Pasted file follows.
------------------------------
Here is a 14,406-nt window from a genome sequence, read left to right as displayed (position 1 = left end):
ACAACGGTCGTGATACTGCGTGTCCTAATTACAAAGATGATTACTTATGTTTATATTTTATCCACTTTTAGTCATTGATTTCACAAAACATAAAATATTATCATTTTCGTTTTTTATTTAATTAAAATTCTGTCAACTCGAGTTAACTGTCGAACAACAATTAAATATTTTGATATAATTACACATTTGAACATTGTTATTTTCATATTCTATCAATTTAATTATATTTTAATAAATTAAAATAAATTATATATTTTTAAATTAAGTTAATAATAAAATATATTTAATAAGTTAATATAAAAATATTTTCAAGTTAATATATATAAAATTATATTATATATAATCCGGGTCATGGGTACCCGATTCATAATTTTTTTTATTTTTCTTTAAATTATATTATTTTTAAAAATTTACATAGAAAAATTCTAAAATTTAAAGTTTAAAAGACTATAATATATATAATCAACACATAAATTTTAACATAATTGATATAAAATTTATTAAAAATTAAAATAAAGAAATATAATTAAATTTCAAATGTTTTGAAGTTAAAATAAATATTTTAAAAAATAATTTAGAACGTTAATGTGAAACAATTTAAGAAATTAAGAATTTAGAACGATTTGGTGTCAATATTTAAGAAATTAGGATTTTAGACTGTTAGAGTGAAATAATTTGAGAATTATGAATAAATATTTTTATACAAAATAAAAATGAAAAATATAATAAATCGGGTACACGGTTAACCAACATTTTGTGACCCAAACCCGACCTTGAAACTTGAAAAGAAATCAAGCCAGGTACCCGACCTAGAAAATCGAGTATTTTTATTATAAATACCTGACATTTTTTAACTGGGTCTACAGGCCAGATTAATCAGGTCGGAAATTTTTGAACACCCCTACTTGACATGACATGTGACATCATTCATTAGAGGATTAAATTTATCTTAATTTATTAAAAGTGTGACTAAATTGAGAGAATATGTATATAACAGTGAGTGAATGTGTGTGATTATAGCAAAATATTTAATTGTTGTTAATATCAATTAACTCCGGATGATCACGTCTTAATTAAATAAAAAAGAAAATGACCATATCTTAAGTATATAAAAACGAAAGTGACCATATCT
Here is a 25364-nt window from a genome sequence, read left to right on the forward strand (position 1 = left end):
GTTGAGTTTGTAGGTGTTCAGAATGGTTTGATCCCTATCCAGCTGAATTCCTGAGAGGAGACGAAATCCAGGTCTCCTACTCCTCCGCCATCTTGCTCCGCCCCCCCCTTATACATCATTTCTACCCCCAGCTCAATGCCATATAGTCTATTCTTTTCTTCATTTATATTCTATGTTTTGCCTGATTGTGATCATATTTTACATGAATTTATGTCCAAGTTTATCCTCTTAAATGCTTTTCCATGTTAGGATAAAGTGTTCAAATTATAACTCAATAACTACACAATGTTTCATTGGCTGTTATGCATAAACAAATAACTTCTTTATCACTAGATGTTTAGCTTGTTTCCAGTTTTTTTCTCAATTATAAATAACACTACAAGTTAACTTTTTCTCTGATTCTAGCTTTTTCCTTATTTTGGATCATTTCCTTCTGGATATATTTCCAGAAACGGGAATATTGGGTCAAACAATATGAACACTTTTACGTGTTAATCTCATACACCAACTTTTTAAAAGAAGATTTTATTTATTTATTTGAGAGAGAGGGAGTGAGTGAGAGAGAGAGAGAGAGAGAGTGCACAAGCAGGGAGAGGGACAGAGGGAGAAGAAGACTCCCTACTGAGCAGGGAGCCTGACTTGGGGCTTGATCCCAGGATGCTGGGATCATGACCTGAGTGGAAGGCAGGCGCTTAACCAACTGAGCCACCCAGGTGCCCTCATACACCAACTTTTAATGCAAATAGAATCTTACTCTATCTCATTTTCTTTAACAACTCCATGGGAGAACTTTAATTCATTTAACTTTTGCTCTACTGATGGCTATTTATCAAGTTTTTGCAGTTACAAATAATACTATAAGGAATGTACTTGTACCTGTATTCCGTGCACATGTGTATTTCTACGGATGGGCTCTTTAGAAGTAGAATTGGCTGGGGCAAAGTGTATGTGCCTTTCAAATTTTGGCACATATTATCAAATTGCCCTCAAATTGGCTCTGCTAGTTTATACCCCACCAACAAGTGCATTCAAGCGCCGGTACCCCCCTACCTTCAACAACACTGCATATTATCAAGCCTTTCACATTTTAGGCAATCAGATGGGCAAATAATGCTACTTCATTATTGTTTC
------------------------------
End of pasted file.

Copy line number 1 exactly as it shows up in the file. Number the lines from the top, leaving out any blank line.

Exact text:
Here is a 14,406-nt window from a genome sequence, read left to right as displayed (position 1 = left end):